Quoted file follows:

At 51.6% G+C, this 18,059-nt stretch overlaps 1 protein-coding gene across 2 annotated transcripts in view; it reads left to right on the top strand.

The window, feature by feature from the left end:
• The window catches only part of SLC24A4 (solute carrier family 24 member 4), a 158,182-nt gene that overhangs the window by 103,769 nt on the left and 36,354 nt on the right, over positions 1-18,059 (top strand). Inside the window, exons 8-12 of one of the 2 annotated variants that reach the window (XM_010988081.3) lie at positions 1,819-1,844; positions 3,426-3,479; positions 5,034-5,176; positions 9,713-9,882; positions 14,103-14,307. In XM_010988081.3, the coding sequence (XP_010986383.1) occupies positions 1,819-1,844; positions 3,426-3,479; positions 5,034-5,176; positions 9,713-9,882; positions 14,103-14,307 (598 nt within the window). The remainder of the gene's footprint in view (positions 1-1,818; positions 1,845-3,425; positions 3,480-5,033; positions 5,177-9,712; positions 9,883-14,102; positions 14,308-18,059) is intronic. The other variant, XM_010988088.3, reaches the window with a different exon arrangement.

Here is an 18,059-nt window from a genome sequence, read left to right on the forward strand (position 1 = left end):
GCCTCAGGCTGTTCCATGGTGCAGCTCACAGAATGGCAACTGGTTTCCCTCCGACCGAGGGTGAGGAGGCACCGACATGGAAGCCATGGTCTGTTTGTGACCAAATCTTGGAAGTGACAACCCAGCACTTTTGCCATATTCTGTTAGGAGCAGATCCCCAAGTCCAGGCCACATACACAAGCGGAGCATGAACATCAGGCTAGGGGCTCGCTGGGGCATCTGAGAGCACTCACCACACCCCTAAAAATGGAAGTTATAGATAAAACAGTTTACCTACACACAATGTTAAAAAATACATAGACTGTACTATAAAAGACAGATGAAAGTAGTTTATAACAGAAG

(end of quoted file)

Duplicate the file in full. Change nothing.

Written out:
At 51.6% G+C, this 18,059-nt stretch overlaps 1 protein-coding gene across 2 annotated transcripts in view; it reads left to right on the top strand.

The window, feature by feature from the left end:
• The window catches only part of SLC24A4 (solute carrier family 24 member 4), a 158,182-nt gene that overhangs the window by 103,769 nt on the left and 36,354 nt on the right, over positions 1-18,059 (top strand). Inside the window, exons 8-12 of one of the 2 annotated variants that reach the window (XM_010988081.3) lie at positions 1,819-1,844; positions 3,426-3,479; positions 5,034-5,176; positions 9,713-9,882; positions 14,103-14,307. In XM_010988081.3, the coding sequence (XP_010986383.1) occupies positions 1,819-1,844; positions 3,426-3,479; positions 5,034-5,176; positions 9,713-9,882; positions 14,103-14,307 (598 nt within the window). The remainder of the gene's footprint in view (positions 1-1,818; positions 1,845-3,425; positions 3,480-5,033; positions 5,177-9,712; positions 9,883-14,102; positions 14,308-18,059) is intronic. The other variant, XM_010988088.3, reaches the window with a different exon arrangement.

Here is an 18,059-nt window from a genome sequence, read left to right on the forward strand (position 1 = left end):
GCCTCAGGCTGTTCCATGGTGCAGCTCACAGAATGGCAACTGGTTTCCCTCCGACCGAGGGTGAGGAGGCACCGACATGGAAGCCATGGTCTGTTTGTGACCAAATCTTGGAAGTGACAACCCAGCACTTTTGCCATATTCTGTTAGGAGCAGATCCCCAAGTCCAGGCCACATACACAAGCGGAGCATGAACATCAGGCTAGGGGCTCGCTGGGGCATCTGAGAGCACTCACCACACCCCTAAAAATGGAAGTTATAGATAAAACAGTTTACCTACACACAATGTTAAAAAATACATAGACTGTACTATAAAAGACAGATGAAAGTAGTTTATAACAGAAG